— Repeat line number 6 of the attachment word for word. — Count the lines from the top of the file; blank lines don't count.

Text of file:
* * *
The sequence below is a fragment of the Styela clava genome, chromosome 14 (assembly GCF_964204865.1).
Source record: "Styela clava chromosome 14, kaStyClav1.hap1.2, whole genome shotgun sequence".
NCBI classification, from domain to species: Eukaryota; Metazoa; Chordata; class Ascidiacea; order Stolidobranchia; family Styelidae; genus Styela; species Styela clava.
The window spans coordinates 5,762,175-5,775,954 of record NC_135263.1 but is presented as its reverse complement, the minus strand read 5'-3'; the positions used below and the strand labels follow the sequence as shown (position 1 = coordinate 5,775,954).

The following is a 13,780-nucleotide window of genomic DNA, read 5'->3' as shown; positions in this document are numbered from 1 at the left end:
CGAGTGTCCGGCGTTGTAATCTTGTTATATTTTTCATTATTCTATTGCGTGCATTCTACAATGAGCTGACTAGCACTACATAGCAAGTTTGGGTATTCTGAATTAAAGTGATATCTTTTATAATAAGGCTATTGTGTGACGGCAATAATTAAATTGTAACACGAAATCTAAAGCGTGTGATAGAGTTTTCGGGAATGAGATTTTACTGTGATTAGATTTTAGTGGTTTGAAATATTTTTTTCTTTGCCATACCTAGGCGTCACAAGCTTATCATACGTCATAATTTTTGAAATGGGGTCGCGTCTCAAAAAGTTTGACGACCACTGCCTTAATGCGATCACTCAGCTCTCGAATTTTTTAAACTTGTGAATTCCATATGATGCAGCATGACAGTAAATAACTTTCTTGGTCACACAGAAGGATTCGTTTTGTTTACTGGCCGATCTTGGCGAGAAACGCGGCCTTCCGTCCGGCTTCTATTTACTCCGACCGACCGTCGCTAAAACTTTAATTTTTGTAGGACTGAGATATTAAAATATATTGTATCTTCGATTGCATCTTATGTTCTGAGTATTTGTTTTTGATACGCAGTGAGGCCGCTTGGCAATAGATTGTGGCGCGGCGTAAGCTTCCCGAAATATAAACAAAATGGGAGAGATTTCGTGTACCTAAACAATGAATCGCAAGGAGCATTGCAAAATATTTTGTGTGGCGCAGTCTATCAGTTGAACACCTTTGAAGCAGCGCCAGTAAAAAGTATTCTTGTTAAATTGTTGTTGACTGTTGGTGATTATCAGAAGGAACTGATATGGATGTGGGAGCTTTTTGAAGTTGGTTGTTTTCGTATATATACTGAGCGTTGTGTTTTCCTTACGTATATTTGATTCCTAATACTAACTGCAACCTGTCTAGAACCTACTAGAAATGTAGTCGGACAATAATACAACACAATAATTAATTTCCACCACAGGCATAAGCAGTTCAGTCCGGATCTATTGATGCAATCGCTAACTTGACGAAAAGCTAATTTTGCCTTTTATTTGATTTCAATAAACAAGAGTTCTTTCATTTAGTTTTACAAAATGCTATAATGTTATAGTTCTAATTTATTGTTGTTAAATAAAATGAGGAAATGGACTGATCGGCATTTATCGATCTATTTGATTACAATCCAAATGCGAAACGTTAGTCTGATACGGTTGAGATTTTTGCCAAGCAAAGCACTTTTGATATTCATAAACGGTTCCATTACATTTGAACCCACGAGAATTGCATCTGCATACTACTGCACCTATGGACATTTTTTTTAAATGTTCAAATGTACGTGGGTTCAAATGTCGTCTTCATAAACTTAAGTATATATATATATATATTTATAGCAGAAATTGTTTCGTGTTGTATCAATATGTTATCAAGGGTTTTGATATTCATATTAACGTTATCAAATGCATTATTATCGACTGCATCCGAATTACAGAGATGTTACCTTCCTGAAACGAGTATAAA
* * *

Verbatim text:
CGAGTGTCCGGCGTTGTAATCTTGTTATATTTTTCATTATTCTATTGCGTGCATTCTACAATGAGCTGACTAGCACTACATAGCAAGTTTGGGTATTCTGAATTAAAGTGATATCTTTTATAATAAGGCTATTGTGTGACGGCAATAATTAAATTGTAACACGAAATCTAAAGCGTGTGATAGAGTTTTCGGGAATGAGATTTTACTGTGATTAGATTTTAGTGGTTTGAAATATTTTTTTCTTTGCCATACCTAGGCGTCACAAGCTTATCATACGTCATAATTTTTGAAATGGGGTCGCGTCTCAAAAAGTTTGACGACCACTGCCTTAATGCGATCACTCAGCTCTCGAATTTTTTAAACTTGTGAATTCCATATGATGCAGCATGACAGTAAATAACTTTCTTGGTCACACAGAAGGATTCGTTTTGTTTACTGGCCGATCTTGGCGAGAAACGCGGCCTTCCGTCCGGCTTCTATTTACTCCGACCGACCGTCGCTAAAACTTTAATTTTTGTAGGACTGAGATATTAAAATATATTGTATCTTCGATTGCATCTTATGTTCTGAGTATTTGTTTTTGATACGCAGTGAGGCCGCTTGGCAATAGATTGTGGCGCGGCGTAAGCTTCCCGAAATATAAACAAAATGGGAGAGATTTCGTGTACCTAAACAATGAATCGCAAGGAGCATTGCAAAATATTTTGTGTGGCGCAGTCTATCAGTTGAACACCTTTGAAGCAGCGCCAGTAAAAAGTATTCTTGTTAAATTGTTGTTGACTGTTGGTGATTATCAGAAGGAACTGATATGGATGTGGGAGCTTTTTGAAGTTGGTTGTTTTCGTATATATACTGAGCGTTGTGTTTTCCTTACGTATATTTGATTCCTAATACTAACTGCAACCTGTCTAGAACCTACTAGAAATGTAGTCGGACAATAATACAACACAATAATTAATTTCCACCACAGGCATAAGCAGTTCAGTCCGGATCTATTGATGCAATCGCTAACTTGACGAAAAGCTAATTTTGCCTTTTATTTGATTTCAATAAACAAGAGTTCTTTCATTTAGTTTTACAAAATGCTATAATGTTATAGTTCTAATTTATTGTTGTTAAATAAAATGAGGAAATGGACTGATCGGCATTTATCGATCTATTTGATTACAATCCAAATGCGAAACGTTAGTCTGATACGGTTGAGATTTTTGCCAAGCAAAGCACTTTTGATATTCATAAACGGTTCCATTACATTTGAACCCACGAGAATTGCATCTGCATACTACTGCACCTATGGACATTTTTTTTAAATGTTCAAATGTACGTGGGTTCAAATGTCGTCTTCATAAACTTAAGTATATATATATATATATTTATAGCAGAAATTGTTTCGTGTTGTATCAATATGTTATCAAGGGTTTTGATATTCATATTAACGTTATCAAATGCATTATTATCGACTGCATCCGAATTACAGAGATGTTACCTTCCTGAAACGAGTATAAA